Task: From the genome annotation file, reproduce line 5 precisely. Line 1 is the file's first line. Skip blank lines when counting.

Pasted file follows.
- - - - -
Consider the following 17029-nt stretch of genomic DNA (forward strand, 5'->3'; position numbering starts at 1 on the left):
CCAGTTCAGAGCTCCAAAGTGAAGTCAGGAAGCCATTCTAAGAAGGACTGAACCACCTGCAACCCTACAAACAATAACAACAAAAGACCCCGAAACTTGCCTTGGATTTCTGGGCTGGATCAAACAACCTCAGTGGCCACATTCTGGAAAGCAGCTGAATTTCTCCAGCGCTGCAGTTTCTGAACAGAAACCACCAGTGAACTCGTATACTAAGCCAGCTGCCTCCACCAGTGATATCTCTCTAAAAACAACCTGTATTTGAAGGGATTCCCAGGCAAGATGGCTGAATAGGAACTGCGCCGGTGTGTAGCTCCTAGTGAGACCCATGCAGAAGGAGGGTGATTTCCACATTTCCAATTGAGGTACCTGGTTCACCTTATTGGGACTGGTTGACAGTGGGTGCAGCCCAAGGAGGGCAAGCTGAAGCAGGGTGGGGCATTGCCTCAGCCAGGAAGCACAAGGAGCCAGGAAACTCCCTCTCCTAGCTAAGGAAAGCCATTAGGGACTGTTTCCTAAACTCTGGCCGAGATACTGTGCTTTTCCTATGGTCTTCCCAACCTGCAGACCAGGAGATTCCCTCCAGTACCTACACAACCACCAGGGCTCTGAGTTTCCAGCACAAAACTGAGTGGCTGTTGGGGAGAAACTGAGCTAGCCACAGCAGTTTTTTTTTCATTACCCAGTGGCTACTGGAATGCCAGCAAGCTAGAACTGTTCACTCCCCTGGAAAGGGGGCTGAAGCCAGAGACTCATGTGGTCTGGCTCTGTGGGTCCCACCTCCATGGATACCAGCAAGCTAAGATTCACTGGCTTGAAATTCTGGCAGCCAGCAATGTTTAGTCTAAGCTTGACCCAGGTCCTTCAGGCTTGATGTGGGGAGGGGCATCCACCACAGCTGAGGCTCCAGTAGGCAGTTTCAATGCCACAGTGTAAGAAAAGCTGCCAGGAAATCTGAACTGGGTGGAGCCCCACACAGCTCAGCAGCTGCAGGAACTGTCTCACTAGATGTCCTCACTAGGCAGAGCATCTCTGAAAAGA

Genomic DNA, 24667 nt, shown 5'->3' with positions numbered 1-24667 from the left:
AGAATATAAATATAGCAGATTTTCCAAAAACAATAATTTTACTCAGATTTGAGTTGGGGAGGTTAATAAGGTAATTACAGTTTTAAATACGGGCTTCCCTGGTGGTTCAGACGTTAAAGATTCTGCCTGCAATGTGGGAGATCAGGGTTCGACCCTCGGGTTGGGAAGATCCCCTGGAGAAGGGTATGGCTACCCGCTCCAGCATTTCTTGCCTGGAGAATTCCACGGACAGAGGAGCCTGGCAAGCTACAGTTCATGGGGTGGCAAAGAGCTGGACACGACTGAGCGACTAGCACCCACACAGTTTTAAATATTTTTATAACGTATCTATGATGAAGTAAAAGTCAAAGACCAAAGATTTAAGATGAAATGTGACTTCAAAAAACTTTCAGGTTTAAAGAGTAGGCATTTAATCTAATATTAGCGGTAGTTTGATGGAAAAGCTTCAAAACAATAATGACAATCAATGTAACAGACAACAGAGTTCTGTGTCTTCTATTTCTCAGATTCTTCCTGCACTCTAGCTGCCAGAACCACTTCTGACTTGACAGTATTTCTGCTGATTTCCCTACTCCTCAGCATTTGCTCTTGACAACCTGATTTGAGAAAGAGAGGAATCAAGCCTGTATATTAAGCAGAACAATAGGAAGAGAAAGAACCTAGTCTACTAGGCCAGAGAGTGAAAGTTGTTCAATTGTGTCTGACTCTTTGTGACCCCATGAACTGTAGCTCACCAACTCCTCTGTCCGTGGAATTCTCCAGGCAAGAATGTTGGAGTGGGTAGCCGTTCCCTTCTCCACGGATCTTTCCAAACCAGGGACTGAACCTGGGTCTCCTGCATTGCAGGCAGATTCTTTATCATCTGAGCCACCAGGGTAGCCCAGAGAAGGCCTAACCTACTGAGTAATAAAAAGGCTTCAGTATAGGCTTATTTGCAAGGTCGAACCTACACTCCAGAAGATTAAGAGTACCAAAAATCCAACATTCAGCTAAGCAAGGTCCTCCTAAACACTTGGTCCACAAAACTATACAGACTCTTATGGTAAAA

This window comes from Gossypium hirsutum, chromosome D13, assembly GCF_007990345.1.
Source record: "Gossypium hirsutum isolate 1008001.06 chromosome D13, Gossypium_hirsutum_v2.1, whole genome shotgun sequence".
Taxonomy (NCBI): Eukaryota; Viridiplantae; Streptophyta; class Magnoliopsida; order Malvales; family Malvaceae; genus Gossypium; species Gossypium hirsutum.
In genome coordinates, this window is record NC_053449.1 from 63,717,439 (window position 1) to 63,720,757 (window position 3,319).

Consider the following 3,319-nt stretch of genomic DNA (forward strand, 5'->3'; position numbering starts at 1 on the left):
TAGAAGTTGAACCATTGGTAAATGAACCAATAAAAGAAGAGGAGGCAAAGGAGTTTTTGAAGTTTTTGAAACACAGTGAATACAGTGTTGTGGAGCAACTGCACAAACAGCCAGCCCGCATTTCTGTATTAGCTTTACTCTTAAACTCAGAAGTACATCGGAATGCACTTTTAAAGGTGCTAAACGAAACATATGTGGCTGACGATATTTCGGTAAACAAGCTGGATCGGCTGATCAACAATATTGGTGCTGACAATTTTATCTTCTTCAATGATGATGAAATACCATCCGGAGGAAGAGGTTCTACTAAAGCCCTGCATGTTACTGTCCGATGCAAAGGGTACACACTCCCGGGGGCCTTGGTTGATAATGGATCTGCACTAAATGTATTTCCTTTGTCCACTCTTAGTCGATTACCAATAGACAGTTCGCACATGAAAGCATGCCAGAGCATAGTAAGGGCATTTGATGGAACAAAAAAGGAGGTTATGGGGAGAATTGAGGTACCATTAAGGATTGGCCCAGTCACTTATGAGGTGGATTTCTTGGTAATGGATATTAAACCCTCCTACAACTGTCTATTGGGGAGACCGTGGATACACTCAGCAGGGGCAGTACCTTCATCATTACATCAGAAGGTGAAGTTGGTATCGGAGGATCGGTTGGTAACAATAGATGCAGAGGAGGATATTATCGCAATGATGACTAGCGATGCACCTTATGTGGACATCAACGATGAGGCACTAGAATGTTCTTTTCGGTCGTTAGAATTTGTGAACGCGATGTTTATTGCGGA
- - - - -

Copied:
This window comes from Gossypium hirsutum, chromosome D13, assembly GCF_007990345.1.